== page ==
To put Dawn Richard in perspective, imagine a citizen of Atlantis; that is to say, picture someone whose influences and mind predate all else yet still appears capable and keen on things their contemporaries have yet to grasp.
Exactly what Richard is keen on isn’t apparent. Her warbling resembles an auto-tuned siren riding the bass lines of a rock track, all while heralding bass drops that dip into richer valleys than any standard dubstep track. But whatever it is, it works for her, and places Richard in a category of artist all her own.
Richard, who also uses the moniker D∆WN, began as a member of Danity Kane, but a string of albums and EPs littered throughout the twenty-tens indicates less is more. In her case, Richard is the only person she needs, an artist whose plethora of influences and ideas lifts her latest LP, Redemption, from a standard album into an aural opus where she tackles the personal and sonic limitations set against her. “I don’t mean to talk about my personal business/ but Imma half to put it out there/ you been putting me in boxes and I don’t really feel comfortable being done like this” she coos, igniting the rebellion that leads to the “redemption” she speaks of.
As noted before, Richard cannot be pinned down to a single genre, as her music gracefully evolves over the course of single songs. Rarely does a track begin and end in the same way; for all their grandeur, it may even be more apt to call them movements. Such sonic majesty bursts forth in “LA” which transforms from electronica into hard rock to finish with a flourished jazz finale. Moreover, a kaleidoscope of synthesizers and vibraphones forms the backbone of “Lazarus”, welded together in the richness of an orchestral symphony.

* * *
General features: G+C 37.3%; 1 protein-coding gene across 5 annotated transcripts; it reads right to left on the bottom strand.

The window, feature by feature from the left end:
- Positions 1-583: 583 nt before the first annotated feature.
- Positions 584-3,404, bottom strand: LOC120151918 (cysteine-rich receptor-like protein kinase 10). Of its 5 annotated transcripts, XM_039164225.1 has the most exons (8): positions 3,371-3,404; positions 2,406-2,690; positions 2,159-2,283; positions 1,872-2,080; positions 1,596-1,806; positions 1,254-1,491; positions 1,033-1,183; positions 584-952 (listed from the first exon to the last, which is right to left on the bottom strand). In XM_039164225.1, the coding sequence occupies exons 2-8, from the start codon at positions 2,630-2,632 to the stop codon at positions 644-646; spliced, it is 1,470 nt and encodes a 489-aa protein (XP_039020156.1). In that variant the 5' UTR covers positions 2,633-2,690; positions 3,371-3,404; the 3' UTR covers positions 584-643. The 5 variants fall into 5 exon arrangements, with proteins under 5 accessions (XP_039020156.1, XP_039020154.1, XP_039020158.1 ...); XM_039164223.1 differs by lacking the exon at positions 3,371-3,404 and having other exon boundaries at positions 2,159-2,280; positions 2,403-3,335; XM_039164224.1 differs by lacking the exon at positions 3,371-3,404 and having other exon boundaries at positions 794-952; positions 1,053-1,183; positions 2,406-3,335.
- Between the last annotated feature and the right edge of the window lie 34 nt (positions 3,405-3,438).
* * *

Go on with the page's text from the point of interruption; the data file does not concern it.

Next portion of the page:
Lyrically, Redemption strives for rebirth through rebellion, focusing its energies towards dismantling the structures obstructing Richard’s way. Though entitled “Black Crimes”, the aforementioned track repeats the phrase “love crimes” instead, evoking an idea put forth by Audra Lorde that “self-preservation is…an act of political warfare”. Guilty as she is of her self-love, Richard revels in her disobedience, admitting each infraction with her resonant, woodwind-esque timbre. The fadeout of “Valhalla” enjoins an escape to “open dreams, where rebels are the majority, and my color isn’t minority” in the haunting minimalism of Imogen Heap’s “Hide & Seek”. These escapes are not visions, they are revelations set in motion by, and only stoppable by, her.
This onslaught of concepts and sonic rushes drives Redemption right along, carrying the listener through Richard’s vast and captivating imagination. Though she tends to repeat the styles of her earlier works, Richard still sounds like nobody else in the game, and for that Redemption stands apart. “I didn’t change/I became” she declares, and let’s hope she continues this line of thought. B PLUS